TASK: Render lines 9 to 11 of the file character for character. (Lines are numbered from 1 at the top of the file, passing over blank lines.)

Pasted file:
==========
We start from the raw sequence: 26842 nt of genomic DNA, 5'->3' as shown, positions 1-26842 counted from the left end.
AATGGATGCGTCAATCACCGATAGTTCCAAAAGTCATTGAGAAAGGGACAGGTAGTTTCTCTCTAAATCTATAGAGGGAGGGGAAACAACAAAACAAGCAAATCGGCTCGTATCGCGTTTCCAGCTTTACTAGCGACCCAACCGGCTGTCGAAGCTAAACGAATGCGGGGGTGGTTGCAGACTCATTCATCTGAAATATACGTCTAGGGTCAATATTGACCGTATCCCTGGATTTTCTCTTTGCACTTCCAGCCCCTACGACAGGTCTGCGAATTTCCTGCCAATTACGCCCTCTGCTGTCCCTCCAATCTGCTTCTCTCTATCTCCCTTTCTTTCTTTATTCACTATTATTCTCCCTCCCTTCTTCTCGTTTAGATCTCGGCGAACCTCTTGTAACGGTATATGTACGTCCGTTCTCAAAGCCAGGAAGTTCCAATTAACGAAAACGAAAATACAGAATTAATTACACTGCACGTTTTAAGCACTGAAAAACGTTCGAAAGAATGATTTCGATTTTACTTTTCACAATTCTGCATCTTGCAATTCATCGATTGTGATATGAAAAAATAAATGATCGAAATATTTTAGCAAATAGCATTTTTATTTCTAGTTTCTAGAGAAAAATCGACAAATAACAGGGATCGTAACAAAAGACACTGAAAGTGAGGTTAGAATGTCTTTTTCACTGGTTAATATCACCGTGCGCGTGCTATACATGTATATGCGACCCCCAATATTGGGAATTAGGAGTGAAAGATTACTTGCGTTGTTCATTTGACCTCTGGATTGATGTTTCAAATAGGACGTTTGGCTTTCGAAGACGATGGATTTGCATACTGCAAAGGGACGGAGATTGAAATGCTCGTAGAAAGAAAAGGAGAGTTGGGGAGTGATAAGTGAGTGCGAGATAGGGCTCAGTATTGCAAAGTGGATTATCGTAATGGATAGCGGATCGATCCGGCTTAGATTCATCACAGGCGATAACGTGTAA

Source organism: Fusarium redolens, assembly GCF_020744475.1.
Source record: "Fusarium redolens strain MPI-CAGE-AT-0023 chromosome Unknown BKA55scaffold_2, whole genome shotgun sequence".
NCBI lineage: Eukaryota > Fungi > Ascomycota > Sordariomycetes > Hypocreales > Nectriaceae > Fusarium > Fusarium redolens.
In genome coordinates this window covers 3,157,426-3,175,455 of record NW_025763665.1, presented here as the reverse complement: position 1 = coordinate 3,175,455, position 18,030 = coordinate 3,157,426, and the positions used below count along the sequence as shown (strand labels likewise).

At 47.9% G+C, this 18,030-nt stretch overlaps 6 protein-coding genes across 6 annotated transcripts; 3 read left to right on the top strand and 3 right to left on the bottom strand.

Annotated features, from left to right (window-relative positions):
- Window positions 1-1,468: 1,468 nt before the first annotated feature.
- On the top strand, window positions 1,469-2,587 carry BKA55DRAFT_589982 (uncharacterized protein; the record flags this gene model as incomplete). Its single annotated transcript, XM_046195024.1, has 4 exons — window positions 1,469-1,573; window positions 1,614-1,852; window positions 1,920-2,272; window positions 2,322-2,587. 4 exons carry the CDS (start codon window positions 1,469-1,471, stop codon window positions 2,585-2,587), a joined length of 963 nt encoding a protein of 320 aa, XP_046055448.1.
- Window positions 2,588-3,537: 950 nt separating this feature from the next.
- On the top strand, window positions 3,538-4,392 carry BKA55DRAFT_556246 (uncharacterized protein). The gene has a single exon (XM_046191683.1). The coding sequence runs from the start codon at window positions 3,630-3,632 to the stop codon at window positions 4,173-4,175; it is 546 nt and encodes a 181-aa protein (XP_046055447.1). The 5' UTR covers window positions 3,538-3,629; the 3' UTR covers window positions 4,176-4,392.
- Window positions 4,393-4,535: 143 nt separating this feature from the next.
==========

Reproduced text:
- Window positions 1-1,468: 1,468 nt before the first annotated feature.
- On the top strand, window positions 1,469-2,587 carry BKA55DRAFT_589982 (uncharacterized protein; the record flags this gene model as incomplete). Its single annotated transcript, XM_046195024.1, has 4 exons — window positions 1,469-1,573; window positions 1,614-1,852; window positions 1,920-2,272; window positions 2,322-2,587. 4 exons carry the CDS (start codon window positions 1,469-1,471, stop codon window positions 2,585-2,587), a joined length of 963 nt encoding a protein of 320 aa, XP_046055448.1.
- Window positions 2,588-3,537: 950 nt separating this feature from the next.